ANKARA, Oct. 25 (Xinhua) -- Turkey has rejected fraud and money laundering charges filed by the United States against its Halkbank, arguing they are politically motivated amid differences over Syria between the two NATO allies.
On Oct. 16, Halkbank, one of Turkey's biggest state-owned lenders and financial institutions, was charged by the New York Manhattan Federal Court over its alleged participation in a massive 20 billion U.S. dollars scheme to evade U.S. sanctions imposed on Iran.
Halkbank rejected the charges and said they were filed as part of the U.S. administration's sanctions package in response to Turkey's contentious military incursion into Syria, launched on Oct. 9, against a U.S.-backed Kurdish faction in northern Syria.
On Wednesday, the bank and its U.S. lawyers refused to accept a legal summons or acknowledge U.S. authority in the matter.
But this apparent snub of U.S. jurisdiction led the Federal prosecutors with the Manhattan U.S. attorney's office to deem Halkbank as a "fugitive" which would make matter even worse for the bank.
If Halkbank fails to show again on a new summon scheduled for Nov. 5, it will face sanctions and a fine, judges warned, according to U.S. press reports.
Meanwhile, the Turkish cross-border operation into Syria has ended amid a deal brokered on Tuesday between Turkey and Russia, following a similar agreement with the United States which has subsequently lifted a series of sanctions imposed merely one week ago that were mostly symbolic.
Amid an impeachment inquiry, U.S. President Donald Trump has been accused of abandoning the Kurdish militia considered instrumental in defeating the Islamic State in Syria by ordering a withdrawal of U.S. forces, allowing Turkish troops to cross the Syrian border.
However, the timing of the U.S. charges on the Turkish bank has been largely seen by Ankara and its economic leadership as a retaliatory move towards Turkey's offensive in Syria which caused a domestic crisis in the United States.
In Ankara, Turkish President Recep Tayyip Erdogan lambasted the "ugly" decision by U.S. prosecutors and warned that he would not be deterred by threats.
"The timing of the indictment is very meaningful. It coincided with Turkey's operation in Syria. The whole affair has been conveniently taken out of the closet where it was put on the shelf, and revived," argued economist Enver Erkan from Istanbul-based Terra Investment.
The expert told Xinhua that geopolitics seems to have a direct link with the charges filed against the Turkish bank, used as "an economic weapon" against Turkish interests.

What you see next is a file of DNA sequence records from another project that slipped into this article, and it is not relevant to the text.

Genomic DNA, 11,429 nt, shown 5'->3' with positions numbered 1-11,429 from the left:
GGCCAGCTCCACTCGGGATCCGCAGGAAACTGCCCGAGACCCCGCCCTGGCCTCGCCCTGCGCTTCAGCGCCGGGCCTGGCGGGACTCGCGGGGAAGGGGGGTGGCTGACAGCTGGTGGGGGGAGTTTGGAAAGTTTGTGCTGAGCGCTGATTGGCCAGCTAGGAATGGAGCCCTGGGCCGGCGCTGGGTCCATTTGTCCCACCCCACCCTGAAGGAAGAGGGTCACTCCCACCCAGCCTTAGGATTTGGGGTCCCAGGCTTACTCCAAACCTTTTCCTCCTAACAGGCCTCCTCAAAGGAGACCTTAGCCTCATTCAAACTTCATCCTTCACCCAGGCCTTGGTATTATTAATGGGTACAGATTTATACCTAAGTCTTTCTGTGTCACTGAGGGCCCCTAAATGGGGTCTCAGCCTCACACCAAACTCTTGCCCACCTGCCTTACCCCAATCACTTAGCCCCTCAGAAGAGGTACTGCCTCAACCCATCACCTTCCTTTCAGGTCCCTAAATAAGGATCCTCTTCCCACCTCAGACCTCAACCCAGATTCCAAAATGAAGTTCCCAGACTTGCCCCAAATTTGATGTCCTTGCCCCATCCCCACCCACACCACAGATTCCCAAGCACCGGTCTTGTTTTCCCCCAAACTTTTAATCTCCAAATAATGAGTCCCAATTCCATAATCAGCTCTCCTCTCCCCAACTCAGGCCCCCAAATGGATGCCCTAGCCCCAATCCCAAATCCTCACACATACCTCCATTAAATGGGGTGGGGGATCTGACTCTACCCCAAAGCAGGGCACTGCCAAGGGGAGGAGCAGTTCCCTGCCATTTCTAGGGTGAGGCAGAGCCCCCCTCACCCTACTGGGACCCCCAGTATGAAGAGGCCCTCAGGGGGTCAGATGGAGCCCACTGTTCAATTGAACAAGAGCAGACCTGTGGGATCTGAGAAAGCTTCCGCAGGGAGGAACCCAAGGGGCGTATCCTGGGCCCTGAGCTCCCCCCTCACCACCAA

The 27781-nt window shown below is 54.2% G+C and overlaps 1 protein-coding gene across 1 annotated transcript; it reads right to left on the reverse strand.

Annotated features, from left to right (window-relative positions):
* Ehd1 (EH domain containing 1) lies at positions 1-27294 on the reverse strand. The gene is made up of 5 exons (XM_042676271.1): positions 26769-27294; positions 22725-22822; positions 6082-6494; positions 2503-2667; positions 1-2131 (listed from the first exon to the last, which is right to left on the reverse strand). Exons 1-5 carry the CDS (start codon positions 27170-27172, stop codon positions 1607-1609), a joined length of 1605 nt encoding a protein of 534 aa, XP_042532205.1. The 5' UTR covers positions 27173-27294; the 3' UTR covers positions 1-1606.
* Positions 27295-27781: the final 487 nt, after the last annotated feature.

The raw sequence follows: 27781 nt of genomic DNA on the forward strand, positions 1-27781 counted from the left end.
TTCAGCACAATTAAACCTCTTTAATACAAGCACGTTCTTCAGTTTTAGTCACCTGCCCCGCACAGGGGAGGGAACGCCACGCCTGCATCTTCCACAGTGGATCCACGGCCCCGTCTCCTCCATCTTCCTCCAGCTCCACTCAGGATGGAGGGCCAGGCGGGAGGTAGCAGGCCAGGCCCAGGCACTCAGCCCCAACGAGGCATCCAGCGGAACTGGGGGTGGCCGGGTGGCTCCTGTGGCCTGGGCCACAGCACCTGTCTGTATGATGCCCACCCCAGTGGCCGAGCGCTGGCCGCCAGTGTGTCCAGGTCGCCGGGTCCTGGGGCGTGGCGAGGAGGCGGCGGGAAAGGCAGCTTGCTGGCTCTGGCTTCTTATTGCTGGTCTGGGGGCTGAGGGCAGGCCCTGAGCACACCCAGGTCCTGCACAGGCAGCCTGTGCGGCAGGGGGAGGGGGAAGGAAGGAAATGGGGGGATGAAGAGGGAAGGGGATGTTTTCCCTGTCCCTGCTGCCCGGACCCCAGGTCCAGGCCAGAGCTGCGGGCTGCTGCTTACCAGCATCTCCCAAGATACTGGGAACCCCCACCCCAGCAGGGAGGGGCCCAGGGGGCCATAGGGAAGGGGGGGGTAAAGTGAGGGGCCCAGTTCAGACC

According to sources familiar with the matter, the latest criminal charges were filed after more than a year of interventions by the Turkish leader and other government officials trying to avoid a criminal prosecution against the bank and save the country's banking credibility amid an ailing economy.
Ankara's officials have expressed concerns to their U.S. interlocutors that a multibillion-dollar penalty could threaten the viability of the bank and also hit the overall economy.
The latest charges are part of a criminal case that became public in 2016 with the arrest in Miami of a Turkish-Iranian gold trader with a shadowy past, Reza Zarrab, accused of playing a central role along with Halkbank in a vast scheme to help Iran evade U.S. sanctions through gold transactions.
The next year, prosecutors in New York confirmed the conviction of a senior Halkbank executive Hakan Atilla, who served 28 months in jail before returning to Turkey last July, where he received a "hero's welcome" by government ministers who denounced an "unjust conviction."
Atilla has been appointed on Monday by Finance Minister Berat Albayrak the general manager of Turkey's main stock exchange while Fitch Ratings put his former bank on "rating watch negative" following the criminal charges.
A Turkish banker on condition of anonymity told Xinhua that although Turkey was trying to downplay the criminal initiative, charges against Halkbank are "very serious and may eventually spell problem for the economy in case Halkbank is sentenced to pay a fine."
"If the fine is heavy, it might have an impact on the economy which is recovering from a recession and also the whole Turkish banking system," added the source.